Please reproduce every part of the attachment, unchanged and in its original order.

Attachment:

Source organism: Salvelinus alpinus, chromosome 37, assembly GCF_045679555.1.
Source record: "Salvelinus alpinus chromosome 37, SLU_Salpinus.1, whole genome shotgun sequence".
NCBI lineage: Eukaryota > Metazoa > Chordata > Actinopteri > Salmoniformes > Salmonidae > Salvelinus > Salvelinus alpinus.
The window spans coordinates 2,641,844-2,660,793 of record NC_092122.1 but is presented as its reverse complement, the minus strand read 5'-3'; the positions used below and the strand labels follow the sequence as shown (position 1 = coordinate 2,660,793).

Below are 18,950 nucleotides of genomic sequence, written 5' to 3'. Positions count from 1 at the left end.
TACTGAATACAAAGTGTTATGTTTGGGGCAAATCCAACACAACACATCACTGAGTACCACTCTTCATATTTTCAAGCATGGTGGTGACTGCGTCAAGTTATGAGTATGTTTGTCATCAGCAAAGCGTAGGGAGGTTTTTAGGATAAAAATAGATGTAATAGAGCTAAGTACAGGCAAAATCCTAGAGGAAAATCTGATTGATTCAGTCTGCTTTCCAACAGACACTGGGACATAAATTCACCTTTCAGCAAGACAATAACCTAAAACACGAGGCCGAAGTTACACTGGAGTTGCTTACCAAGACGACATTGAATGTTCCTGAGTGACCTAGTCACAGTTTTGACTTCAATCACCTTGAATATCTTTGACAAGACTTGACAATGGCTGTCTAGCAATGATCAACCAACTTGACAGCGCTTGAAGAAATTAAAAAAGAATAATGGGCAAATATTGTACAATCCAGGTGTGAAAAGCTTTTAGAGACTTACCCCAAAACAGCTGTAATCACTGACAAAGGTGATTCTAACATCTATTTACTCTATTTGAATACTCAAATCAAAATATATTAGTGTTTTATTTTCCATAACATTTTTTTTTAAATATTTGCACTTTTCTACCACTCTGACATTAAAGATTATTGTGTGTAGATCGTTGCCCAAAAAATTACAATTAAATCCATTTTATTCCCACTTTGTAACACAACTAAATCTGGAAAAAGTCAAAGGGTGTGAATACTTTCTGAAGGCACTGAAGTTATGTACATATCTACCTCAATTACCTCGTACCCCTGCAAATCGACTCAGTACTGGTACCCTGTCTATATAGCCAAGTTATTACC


Source organism: Salvelinus alpinus, chromosome 37, assembly GCF_045679555.1.
Source record: "Salvelinus alpinus chromosome 37, SLU_Salpinus.1, whole genome shotgun sequence".
NCBI lineage: Eukaryota > Metazoa > Chordata > Actinopteri > Salmoniformes > Salmonidae > Salvelinus > Salvelinus alpinus.
The window spans coordinates 2,641,844-2,660,793 of record NC_092122.1 but is presented as its reverse complement, the minus strand read 5'-3'; the positions used below and the strand labels follow the sequence as shown (position 1 = coordinate 2,660,793).

Below are 18,950 nucleotides of genomic sequence, written 5' to 3'. Positions count from 1 at the left end.
TACTGAATACAAAGTGTTATGTTTGGGGCAAATCCAACACAACACATCACTGAGTACCACTCTTCATATTTTCAAGCATGGTGGTGACTGCGTCAAGTTATGAGTATGTTTGTCATCAGCAAAGCGTAGGGAGGTTTTTAGGATAAAAATAGATGTAATAGAGCTAAGTACAGGCAAAATCCTAGAGGAAAATCTGATTGATTCAGTCTGCTTTCCAACAGACACTGGGACATAAATTCACCTTTCAGCAAGACAATAACCTAAAACACGAGGCCGAAGTTACACTGGAGTTGCTTACCAAGACGACATTGAATGTTCCTGAGTGACCTAGTCACAGTTTTGACTTCAATCACCTTGAATATCTTTGACAAGACTTGACAATGGCTGTCTAGCAATGATCAACCAACTTGACAGCGCTTGAAGAAATTAAAAAAGAATAATGGGCAAATATTGTACAATCCAGGTGTGAAAAGCTTTTAGAGACTTACCCCAAAACAGCTGTAATCACTGACAAAGGTGATTCTAACATCTATTTACTCTATTTGAATACTCAAATCAAAATATATTAGTGTTTTATTTTCCATAACATTTTTTTTTAAATATTTGCACTTTTCTACCACTCTGACATTAAAGATTATTGTGTGTAGATCGTTGCCCAAAAAATTACAATTAAATCCATTTTATTCCCACTTTGTAACACAACTAAATCTGGAAAAAGTCAAAGGGTGTGAATACTTTCTGAAGGCACTGAAGTTATGTACATATCTACCTCAATTACCTCGTACCCCTGCAAATCGACTCAGTACTGGTACCCTGTCTATATAGCCAAGTTATTACC